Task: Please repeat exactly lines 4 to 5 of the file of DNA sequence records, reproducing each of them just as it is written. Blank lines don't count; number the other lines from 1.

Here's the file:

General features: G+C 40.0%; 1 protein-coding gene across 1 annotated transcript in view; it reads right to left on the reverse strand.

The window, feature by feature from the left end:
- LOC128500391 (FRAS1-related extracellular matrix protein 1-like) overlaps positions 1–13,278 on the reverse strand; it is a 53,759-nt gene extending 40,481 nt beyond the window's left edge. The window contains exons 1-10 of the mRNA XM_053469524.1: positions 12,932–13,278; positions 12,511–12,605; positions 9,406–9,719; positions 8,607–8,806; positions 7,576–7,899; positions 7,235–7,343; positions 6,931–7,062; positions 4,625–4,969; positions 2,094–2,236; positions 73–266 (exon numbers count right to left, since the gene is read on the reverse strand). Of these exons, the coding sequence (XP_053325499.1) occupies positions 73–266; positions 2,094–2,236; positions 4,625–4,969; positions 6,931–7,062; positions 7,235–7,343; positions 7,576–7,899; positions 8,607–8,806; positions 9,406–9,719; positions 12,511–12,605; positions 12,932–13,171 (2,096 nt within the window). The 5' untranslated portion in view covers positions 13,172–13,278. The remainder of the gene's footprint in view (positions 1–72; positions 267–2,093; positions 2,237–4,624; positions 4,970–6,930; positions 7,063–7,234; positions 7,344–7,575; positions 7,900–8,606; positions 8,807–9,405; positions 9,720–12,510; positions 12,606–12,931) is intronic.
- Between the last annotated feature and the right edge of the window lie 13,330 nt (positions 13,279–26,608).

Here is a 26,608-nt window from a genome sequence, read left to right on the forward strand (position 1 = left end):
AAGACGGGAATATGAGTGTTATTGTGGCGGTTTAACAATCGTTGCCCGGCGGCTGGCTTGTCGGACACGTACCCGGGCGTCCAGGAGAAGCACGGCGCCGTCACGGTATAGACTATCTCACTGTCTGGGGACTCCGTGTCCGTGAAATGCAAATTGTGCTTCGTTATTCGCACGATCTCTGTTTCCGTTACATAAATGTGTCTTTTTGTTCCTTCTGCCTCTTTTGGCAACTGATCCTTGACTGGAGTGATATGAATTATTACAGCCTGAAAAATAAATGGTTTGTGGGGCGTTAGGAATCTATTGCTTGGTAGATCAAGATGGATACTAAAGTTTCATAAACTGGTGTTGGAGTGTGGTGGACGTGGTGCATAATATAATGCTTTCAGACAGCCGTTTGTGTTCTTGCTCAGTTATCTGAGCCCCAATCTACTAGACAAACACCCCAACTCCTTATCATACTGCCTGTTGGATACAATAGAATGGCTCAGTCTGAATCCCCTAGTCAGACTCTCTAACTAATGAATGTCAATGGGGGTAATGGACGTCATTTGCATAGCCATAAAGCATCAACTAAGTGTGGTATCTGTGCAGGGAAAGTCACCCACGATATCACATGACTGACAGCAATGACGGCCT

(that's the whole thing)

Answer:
- Between the last annotated feature and the right edge of the window lie 13,330 nt (positions 13,279–26,608).

Here is a 26,608-nt window from a genome sequence, read left to right on the forward strand (position 1 = left end):